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Baroness Jay of Paddington: I am grateful to the Minister for that reply. There is no potential controversy between us about the need, if possible, to resolve all complaints at the local level, or about our enthusiasm for the extended local procedures which will make that more likely. The concern is precisely that addressed by the noble Baroness, Lady Robson; namely, where the emphasis lies in terms of who can instigate the exceptional procedures when it is thought that the local situation is not satisfactory. As the Minister mentioned, the two specific examples given by the commissioner relate to excessive delay and to the area of the breaking down of confidence. But that again depends entirely on his judgment and initiative in taking the proposals into his own court.

This amendment may not be in the right position in the Bill. I am sure that the noble Baroness will be able to find a more appropriate section for its inclusion so that it does not annul a provision which I agree with her

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is important. But the concern reflected in the amendment is that complainants should be given some rights in instigating those procedures, and some important role, to make them feel that they are at least equal partners in a decision about what may have been a very serious episode in their lives, rather than relying on what I am afraid will appear to be a somewhat remote and distant body, in the form of the health service commissioner's office, to determine precisely at what stage he and his office will enter the proceedings.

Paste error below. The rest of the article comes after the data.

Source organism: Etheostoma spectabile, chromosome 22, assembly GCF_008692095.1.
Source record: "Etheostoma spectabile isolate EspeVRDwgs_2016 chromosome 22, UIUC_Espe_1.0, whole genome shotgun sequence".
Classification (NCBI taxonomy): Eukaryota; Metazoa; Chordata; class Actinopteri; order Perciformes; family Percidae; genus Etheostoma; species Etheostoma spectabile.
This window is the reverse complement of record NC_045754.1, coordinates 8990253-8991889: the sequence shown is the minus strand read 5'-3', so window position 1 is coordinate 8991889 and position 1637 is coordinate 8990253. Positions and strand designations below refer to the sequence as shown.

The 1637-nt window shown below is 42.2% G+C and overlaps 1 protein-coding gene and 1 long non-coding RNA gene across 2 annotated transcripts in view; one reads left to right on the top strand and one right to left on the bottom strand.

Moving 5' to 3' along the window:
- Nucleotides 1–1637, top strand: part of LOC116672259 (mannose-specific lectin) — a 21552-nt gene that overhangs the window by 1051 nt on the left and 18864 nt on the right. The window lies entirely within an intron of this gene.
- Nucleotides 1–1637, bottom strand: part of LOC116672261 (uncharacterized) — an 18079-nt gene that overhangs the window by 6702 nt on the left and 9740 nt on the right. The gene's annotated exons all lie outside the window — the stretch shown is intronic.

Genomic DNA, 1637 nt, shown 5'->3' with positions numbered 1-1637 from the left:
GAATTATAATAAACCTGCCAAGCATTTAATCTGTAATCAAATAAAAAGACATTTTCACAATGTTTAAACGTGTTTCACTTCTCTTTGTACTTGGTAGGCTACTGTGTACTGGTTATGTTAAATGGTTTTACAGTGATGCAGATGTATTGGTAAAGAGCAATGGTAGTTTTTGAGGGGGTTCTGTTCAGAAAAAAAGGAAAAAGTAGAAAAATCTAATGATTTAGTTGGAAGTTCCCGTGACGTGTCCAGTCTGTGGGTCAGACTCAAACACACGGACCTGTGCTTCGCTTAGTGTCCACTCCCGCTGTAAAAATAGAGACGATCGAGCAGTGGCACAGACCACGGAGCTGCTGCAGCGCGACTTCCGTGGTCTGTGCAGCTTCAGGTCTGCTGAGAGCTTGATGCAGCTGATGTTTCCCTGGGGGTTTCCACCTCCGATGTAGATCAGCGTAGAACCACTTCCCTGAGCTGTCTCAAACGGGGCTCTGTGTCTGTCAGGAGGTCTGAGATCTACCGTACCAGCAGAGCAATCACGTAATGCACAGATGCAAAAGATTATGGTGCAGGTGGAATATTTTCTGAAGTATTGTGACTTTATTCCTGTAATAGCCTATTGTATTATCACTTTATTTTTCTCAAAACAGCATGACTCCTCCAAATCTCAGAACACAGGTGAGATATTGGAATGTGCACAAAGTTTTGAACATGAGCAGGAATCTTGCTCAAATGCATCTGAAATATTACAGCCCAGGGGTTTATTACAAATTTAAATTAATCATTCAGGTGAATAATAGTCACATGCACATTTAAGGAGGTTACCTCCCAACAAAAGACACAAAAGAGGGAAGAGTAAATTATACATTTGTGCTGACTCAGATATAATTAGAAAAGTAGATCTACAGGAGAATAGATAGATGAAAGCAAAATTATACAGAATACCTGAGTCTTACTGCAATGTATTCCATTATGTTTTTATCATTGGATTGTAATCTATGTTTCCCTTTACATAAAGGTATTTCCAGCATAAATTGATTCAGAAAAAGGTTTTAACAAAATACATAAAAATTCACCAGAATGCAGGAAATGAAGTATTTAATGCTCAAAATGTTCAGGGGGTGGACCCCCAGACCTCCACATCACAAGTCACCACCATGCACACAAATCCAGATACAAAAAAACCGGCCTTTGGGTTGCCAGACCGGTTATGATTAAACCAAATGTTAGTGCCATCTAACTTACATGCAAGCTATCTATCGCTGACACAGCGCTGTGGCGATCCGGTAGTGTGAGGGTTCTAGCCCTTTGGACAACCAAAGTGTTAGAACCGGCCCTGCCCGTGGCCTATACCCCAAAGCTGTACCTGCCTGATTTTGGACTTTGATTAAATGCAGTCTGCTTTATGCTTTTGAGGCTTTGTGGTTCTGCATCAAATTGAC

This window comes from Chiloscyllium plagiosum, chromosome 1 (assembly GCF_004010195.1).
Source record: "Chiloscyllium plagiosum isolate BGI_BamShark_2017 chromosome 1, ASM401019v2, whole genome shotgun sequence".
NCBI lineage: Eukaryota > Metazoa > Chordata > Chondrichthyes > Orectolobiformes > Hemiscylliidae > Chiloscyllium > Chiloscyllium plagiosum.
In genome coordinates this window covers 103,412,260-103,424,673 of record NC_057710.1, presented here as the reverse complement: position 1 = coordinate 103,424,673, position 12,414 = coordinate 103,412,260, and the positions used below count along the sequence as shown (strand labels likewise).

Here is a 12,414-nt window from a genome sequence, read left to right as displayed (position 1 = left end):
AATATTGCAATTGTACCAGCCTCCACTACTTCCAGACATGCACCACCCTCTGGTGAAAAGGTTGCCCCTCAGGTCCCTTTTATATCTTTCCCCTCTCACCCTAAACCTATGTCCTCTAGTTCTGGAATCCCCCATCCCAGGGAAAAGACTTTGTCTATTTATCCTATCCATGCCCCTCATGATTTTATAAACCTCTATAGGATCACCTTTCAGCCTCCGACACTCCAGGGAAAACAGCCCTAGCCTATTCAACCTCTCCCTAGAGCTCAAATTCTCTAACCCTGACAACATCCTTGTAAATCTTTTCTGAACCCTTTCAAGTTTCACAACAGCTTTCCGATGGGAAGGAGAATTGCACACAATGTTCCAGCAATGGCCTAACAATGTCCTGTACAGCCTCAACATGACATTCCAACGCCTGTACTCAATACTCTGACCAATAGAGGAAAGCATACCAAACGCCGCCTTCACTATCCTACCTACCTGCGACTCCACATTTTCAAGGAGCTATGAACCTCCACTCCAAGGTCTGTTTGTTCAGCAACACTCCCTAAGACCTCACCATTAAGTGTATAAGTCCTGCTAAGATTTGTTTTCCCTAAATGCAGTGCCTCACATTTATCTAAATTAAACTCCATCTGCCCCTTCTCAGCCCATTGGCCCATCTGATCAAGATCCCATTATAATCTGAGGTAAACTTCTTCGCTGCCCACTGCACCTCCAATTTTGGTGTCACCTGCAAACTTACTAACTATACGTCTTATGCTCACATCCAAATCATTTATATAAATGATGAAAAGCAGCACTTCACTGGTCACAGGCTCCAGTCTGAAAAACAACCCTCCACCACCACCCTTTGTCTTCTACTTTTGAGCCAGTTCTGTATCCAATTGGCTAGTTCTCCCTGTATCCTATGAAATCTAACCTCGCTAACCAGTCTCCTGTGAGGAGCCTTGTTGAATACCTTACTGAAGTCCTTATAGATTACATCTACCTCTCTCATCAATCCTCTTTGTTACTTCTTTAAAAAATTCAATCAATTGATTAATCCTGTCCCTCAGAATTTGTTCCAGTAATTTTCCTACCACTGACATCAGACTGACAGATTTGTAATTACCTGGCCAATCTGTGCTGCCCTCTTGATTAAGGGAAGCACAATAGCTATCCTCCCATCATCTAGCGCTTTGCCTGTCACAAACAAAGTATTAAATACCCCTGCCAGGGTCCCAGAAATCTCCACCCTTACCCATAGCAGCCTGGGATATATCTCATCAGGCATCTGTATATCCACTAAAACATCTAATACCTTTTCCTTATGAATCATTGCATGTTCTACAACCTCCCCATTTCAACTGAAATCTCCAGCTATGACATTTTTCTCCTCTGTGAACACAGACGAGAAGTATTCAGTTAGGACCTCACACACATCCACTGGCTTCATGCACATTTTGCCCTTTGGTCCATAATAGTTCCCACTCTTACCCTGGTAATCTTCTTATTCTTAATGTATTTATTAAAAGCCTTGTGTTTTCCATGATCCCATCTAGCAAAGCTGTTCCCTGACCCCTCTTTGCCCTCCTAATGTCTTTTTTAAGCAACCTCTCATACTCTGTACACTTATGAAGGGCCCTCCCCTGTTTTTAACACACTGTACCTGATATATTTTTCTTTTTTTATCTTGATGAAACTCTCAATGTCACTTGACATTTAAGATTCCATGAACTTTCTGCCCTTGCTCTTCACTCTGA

I do not feel entirely satisfied with the Minister's reply. Although I understand precisely her points about the inadequacy of the present positioning of this amendment in relation to the Bill, I still feel that, given points raised by the noble Baroness, Lady Robson, and myself about the potential difficulty and powerlessness of a complainant faced with the procedures, even under the reformed system, I may need to return to this matter at a later stage. In the meantime, I beg leave to withdraw the amendment.

Amendment, by leave, withdrawn.

Clause 5 agreed to.

Clause 6 [Exercise of clinical judgment]:

Baroness Jay of Paddington moved Amendment No. 6:

Page 4, line 44, at end insert ("in the course of--
(a) the diagnosis of illness, or
(b) the care or treatment of a patient."").

The noble Baroness said: This is a probing amendment. It is designed to try to clarify and limit those areas that can legitimately be described as "clinical judgment" and be the subject of a complaint about clinical judgment under the extended powers of the ombudsman. I have no doubt in this instance that the wording, or indeed the concept and the placing in the Bill can certainly be improved. However, the purpose at this stage is to ask the Minister to consider the problem of identifying, as it were, ring-fencing the definition of "clinical judgment", which would enable both the complainant and the ombudsman's team to be precise.

I said at Second Reading that I feared it would be very difficult, on the ground, always to distinguish between matters of clinical judgment and maladministration, and difficult for everybody concerned to put complaints and consideration of complaints into the appropriate pigeonhole.

I return to the example of the ever-present--or perhaps never-present--scanning machine. If a doctor makes a diagnosis on the basis of an examination that does not include a scanner because a scanner is not available, and that diagnosis turns out to be disastrously wrong but would have been right had a scan been taken, is the patient to make a complaint about clinical judgment, maladministration, or both?